Saturday, June 4, 2016

David Levithan, EVERY DAY

It's an original premise ... a 16-year-old wakes up every day in a different body, falls in love with a girl in one day (in retrospect, it's funny that *that* is what my suspension-of-disbelief snagged on), so much so he's willing to risk changing how he minimizes his effects on his hosts' lives. But hey, a novel begins on the day everything changes.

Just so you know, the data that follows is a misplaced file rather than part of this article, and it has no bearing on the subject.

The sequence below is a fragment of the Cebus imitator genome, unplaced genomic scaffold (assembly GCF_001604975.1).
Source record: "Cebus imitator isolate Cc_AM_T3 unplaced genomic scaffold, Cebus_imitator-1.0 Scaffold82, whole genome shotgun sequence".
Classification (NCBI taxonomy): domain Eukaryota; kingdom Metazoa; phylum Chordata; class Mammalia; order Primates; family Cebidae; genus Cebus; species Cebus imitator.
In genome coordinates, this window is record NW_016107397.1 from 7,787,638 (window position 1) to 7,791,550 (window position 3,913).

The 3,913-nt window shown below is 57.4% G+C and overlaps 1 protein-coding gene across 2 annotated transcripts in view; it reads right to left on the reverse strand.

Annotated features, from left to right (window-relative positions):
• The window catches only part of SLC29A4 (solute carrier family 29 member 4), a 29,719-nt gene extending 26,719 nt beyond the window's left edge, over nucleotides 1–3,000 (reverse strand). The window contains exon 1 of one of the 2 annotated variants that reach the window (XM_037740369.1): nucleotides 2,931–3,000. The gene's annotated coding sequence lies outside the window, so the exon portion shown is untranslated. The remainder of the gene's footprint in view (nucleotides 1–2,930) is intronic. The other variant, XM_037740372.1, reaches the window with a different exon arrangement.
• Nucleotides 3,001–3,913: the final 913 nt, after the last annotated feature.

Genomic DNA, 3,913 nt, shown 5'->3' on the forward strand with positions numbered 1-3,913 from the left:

This book felt akin to *Forrest Gump*, for me, because it provided such a rapid and comprehensive "survey"--not so much of events, as FG did (from the Vietnam War to AIDS), but of people, both teens and parents. This makes the book feel a bit like a parable for adolescence. We have the mean girl, the fat boy, the nice boy who's into computers, the girl who's hungover, the girl who's suicidal; we have the type-A parents, the absent parents, the grandmother who watches TV, the caring parents, the single dad. We see why the boy (I call him a boy b/c the first host is a boy, and his heterosexual romance with the girl is the one consistent thread from host to host) comes to a certain kind of experience-laden wisdom. At times, he felt preternaturally adult and wise. My favorite line: "Part of growing up is making sure your sense of reality isn't entirely grounded in your own mind" (p.123).

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